Can A Private Student Loan Creditor Overturn A Consumer Proposal?
It’s important to know that student loans are similar to any other kind of unsecured debt.
They can easily be removed in a consumer proposal but there are rules that apply.
When you look at the 178 (1) (G) section of the Bankruptcy Act, you will soon see that the debts listed below are not discharged automatically when you take out a consumer proposal or when you file for bankruptcy.
Canada Student Loans Act
When you take a look at the Student Loans act, you will soon see that the enactment of a province that provides loans to students where the bankruptcy date occurred before the date which the bankruptcy ceased to be full, or within seven years after the date which the bankruptcy ceased to a part-time student or full-time student.
The same rules apply if you are filing for bankruptcy or if you are filing for a consumer proposal.
Seven Years is Key
If you have been out of school for seven years or more then it’s true that if you do take out a consumer proposal, your debt will be removed.
If you have been out of school for six years, then your student loan might not be discharged though.
This is even if all of your creditors happen to accept your proposal.
If you want an example then Student Y might have $25,00 in debt.
This could be $15,000 in credit card debt and then a student loan, which totals $10,000.
The last date of the student’s study was 8 years ago.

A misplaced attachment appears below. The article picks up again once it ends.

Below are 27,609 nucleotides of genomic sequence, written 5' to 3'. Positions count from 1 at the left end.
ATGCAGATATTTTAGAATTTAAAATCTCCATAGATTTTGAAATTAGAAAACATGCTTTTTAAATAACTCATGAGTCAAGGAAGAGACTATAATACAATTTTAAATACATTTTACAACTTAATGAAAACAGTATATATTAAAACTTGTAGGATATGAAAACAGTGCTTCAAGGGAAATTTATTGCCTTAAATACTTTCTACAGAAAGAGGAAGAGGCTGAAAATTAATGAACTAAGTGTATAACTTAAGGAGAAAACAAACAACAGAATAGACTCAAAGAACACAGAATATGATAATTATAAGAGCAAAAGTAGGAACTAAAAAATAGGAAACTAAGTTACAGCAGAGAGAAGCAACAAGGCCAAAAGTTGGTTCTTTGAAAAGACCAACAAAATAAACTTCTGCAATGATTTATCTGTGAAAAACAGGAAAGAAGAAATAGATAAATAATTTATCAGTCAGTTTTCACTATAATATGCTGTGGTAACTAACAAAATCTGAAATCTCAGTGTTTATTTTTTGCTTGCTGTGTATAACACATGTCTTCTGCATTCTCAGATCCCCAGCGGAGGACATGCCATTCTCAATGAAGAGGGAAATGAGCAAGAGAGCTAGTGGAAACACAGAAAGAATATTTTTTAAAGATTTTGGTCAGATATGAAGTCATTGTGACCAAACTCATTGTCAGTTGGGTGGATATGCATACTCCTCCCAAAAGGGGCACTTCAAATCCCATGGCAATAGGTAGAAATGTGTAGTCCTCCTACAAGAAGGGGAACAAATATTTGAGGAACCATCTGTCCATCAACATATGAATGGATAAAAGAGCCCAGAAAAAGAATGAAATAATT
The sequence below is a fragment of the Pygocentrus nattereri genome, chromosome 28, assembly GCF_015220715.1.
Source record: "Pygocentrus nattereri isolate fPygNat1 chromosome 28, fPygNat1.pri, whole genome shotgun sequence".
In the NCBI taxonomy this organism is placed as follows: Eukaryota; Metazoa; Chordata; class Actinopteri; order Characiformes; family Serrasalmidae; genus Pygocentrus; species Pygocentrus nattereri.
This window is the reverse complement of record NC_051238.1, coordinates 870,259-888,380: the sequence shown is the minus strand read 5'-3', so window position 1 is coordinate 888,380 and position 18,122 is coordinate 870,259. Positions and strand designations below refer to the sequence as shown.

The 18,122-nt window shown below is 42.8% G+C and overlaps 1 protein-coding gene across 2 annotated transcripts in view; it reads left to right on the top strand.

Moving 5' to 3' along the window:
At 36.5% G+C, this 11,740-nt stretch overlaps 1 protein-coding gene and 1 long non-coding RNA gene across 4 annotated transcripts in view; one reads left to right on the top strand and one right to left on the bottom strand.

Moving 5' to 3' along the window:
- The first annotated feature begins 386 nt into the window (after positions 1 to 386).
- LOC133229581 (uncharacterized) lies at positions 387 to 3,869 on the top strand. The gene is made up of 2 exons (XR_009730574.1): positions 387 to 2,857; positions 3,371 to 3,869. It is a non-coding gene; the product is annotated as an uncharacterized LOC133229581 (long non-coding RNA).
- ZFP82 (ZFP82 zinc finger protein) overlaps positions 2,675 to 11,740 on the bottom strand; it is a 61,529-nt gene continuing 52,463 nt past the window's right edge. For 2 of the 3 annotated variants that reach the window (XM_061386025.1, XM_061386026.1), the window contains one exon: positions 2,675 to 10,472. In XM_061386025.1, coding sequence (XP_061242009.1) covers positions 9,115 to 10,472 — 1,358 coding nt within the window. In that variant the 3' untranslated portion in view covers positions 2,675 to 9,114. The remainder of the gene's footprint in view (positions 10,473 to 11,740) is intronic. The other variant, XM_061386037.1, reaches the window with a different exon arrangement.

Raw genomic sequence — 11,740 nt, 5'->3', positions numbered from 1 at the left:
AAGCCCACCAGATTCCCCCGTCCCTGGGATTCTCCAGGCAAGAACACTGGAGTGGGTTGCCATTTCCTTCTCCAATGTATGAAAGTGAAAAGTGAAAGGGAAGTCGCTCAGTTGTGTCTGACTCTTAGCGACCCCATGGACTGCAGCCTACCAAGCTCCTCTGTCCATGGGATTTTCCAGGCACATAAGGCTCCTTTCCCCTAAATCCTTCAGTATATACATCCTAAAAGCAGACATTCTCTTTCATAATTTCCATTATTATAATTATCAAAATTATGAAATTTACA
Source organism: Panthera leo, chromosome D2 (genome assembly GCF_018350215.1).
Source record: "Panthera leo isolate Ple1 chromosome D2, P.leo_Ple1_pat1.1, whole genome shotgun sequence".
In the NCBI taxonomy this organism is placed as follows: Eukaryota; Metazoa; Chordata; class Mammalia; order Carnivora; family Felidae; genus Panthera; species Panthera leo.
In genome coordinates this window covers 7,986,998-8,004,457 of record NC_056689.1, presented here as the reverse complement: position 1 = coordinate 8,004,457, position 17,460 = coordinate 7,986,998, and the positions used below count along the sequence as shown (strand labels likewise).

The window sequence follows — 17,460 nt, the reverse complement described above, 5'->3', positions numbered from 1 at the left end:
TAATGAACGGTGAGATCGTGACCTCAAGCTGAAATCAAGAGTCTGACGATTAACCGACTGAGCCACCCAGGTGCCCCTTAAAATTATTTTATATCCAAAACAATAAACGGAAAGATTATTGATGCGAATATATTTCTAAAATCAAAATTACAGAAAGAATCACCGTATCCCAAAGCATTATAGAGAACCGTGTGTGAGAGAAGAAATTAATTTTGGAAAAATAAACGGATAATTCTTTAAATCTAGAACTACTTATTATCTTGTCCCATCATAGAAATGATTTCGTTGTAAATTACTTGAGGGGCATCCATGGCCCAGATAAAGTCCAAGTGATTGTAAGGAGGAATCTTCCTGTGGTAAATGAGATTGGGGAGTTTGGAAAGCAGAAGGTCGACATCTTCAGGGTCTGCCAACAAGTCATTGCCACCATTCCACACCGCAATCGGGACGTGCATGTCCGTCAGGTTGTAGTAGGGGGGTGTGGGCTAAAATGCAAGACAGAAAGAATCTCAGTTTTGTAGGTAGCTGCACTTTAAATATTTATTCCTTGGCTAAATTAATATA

The debt for this student would be eliminated because the loan is over seven years old.
Student X has the same amount of debt but the last date of her study was six years ago.
If more than half the value of the debt is accepted by the creditors then the proposal is accepted but the debt is not discharged because it is six years old.
If your student loans are under seven years old, your creditors will receive a prorated share of your payments.
This is similar to any other creditor which is not secured.
Once the proposal is over, they can then choose to pursue you for your debt.
The only exception here would be if the loan lender specifically agrees to the discharge of the debt as part of the proposal.
If they don’t vote, then the other creditors can easily approve the proposal but your loan will exist.
What are your Options?
So does all of this mean that you have no option if you have student debt?
Not at all.
If you are unable to pay your student debt, then it is entirely possible that a consumer proposal is the answer.
If you have other debts, such as unsecured bank debt or even credit card debt then your proposal will remove these debts, meaning that you are now able to afford your student loan.
If you need some help with your debt then we at Bankruptcy Canada can help by putting you in touch with a licensed insolvency trustee.